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China is banning karaoke music that undermines 'national unity'

China has close to 50,000 karaoke venues

  • Tope Olufemi
  • 11 August 2021
China is banning karaoke music that undermines 'national unity'

China is set to introduce a blacklist of songs that contain ‘illegal content’ from October 1, as per the Ministry of Culture and Tourism.

Content that is believed to undermine national unity, sovereignty and territorial integrity are all set to be banned - alongside music that is in opposition to the state’s religious policies, and songs that may promote illegal activity such as gambling.

Read this next: How the pandemic connected China's club scene

The onus will be on those who provide content for karaoke venues to follow the new rules - which sets a difficult precedent as China has close to 50,000 karaoke outlets, and more than 100,000 songs within its karaoke libraries, which makes searching for illegal music difficult.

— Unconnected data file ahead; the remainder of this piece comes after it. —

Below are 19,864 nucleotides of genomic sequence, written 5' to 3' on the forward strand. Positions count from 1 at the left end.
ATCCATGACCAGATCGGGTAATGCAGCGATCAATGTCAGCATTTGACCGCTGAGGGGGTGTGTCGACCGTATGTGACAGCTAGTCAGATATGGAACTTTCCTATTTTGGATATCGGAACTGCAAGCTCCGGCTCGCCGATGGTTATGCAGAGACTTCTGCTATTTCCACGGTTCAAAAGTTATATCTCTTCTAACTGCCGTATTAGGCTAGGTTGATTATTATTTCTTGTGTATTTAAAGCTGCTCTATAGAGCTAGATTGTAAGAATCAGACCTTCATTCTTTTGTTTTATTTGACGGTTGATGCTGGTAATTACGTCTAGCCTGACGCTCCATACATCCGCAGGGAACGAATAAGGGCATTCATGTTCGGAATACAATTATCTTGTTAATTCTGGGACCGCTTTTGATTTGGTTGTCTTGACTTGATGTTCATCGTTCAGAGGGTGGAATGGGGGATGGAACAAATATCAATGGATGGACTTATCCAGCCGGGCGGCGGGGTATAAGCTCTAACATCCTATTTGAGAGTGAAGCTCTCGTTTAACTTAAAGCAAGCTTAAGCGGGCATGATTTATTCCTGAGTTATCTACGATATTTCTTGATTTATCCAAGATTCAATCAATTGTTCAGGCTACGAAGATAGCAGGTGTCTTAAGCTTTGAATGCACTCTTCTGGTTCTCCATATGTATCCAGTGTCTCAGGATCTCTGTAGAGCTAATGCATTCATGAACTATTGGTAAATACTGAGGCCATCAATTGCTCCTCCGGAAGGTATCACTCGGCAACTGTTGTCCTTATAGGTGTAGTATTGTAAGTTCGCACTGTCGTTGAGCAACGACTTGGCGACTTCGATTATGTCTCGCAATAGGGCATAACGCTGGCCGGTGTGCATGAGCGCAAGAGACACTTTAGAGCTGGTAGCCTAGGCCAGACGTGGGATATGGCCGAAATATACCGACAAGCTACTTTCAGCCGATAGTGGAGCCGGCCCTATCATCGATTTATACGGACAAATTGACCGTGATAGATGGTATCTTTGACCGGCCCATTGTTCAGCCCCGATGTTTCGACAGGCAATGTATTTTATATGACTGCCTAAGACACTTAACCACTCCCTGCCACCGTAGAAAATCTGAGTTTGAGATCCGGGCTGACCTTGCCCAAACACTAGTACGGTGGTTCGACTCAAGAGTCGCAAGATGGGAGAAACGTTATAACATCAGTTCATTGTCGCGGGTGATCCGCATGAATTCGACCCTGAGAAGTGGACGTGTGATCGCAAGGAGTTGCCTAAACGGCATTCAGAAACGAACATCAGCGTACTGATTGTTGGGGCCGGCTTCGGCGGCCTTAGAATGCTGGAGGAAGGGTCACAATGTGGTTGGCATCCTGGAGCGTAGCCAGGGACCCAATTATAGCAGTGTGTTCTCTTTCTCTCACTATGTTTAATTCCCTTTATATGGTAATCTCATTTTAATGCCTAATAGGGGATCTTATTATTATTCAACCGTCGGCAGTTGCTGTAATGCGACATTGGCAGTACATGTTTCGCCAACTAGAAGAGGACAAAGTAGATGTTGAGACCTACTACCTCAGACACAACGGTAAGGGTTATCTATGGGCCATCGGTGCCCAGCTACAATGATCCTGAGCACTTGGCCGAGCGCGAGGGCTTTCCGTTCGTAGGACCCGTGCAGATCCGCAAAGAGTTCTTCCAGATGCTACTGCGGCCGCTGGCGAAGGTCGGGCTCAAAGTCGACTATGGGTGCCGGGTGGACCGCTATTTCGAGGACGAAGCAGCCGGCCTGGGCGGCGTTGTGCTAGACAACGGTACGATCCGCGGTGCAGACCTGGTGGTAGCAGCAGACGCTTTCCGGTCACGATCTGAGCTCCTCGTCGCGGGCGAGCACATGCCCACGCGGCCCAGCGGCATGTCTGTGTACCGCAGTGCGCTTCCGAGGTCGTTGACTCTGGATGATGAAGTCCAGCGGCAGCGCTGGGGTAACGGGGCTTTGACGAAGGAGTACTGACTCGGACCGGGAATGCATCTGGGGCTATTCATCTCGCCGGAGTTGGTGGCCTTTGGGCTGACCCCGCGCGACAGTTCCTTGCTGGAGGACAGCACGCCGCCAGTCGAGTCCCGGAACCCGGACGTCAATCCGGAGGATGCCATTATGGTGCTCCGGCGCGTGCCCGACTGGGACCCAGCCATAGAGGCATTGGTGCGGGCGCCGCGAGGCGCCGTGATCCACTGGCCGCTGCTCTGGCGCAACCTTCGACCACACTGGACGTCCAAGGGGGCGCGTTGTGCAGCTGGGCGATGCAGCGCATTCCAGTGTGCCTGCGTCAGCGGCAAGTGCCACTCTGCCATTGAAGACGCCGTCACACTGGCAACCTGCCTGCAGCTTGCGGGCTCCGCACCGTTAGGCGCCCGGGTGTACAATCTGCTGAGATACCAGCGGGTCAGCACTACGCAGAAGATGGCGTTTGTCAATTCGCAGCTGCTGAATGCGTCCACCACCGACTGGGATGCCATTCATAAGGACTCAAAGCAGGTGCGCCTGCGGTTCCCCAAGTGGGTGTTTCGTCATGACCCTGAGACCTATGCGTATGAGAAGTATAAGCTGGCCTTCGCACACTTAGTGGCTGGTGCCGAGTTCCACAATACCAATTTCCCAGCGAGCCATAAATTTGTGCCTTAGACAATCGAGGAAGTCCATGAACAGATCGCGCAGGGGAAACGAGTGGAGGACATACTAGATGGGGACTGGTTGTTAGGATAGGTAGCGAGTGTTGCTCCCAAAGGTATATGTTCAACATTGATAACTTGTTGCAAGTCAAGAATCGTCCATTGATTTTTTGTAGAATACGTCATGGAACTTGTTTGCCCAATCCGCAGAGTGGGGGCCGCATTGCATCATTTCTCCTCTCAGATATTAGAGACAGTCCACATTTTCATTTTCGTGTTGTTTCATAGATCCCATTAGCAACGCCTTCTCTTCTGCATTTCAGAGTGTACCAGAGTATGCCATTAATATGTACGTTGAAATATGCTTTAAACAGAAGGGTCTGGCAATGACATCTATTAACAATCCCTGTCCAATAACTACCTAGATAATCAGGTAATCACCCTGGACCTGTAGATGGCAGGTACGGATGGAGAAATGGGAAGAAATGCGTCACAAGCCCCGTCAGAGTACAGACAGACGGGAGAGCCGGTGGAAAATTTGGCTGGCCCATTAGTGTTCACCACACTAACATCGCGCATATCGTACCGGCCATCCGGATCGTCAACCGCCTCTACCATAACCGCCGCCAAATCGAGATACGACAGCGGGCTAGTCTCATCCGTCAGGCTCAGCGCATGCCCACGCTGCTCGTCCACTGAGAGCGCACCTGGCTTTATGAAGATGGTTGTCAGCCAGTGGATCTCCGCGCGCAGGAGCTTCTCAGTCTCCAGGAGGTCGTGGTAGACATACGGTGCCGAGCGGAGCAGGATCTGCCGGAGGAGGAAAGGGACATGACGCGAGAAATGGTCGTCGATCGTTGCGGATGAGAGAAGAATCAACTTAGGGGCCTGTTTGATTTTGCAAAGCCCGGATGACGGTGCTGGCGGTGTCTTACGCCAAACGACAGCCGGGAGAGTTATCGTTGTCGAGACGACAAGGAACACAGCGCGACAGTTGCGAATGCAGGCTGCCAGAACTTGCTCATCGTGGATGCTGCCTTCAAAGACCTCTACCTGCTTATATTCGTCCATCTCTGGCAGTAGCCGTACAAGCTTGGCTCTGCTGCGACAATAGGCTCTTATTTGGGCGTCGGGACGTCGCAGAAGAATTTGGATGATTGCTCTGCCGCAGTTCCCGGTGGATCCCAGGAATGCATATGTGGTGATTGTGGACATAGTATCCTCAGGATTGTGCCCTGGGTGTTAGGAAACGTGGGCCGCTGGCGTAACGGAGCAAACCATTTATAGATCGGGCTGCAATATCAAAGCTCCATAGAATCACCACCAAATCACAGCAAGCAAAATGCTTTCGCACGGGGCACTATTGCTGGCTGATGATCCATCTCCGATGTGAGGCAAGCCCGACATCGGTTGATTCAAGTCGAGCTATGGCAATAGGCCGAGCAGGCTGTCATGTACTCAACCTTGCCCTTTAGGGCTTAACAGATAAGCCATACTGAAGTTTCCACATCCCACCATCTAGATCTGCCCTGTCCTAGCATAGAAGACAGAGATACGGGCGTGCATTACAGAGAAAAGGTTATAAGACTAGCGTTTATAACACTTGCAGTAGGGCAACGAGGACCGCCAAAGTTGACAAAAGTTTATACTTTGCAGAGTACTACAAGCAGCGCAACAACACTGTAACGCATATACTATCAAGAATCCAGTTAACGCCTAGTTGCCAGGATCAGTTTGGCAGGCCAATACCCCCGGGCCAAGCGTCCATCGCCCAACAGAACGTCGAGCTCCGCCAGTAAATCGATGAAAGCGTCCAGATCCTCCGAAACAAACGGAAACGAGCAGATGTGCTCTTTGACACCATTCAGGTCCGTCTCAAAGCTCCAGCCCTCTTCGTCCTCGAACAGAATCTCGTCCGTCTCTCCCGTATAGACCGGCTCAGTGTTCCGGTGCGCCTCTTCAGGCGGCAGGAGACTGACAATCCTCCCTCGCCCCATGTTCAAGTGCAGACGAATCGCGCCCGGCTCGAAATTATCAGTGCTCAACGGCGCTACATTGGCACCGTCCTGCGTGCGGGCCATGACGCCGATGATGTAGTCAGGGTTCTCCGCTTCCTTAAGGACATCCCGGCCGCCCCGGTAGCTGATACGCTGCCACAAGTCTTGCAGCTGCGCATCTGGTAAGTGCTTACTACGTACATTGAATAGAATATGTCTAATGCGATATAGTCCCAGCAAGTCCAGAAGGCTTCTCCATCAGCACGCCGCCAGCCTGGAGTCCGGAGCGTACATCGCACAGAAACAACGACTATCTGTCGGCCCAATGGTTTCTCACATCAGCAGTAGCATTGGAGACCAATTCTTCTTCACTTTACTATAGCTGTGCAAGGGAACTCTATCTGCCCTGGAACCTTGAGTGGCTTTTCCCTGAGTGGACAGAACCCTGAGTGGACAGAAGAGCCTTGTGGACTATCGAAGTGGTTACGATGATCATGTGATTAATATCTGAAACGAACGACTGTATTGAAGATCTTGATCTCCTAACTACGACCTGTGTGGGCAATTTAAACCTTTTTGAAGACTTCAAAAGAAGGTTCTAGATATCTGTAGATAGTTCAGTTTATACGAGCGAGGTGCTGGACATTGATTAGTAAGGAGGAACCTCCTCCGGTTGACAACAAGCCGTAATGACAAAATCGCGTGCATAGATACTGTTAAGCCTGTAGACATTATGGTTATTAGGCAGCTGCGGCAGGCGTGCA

‘Healthy and uplifting music’ is instead being encouraged by the Chinese government.

Read this next: Can China's underground club culture survive the country's rise in state surveillance and control?

In 2018 China banned "hip hop culture" from television with press regulator SAPPRFT issuing a requirement that programmes should not: "feature actors with tattoos [or depict] hip hop culture, sub-culture (non-mainstream culture) and dispirited culture (decadent culture)”.

Earlier this year the Chinese government also banned a slew of western media websites - including Bandcamp, alongside Soundcloud and Mixcloud that been prohibited for a number of years.

Tope Olufemi is Mixmag’s Digital Intern, follow them on Twitter

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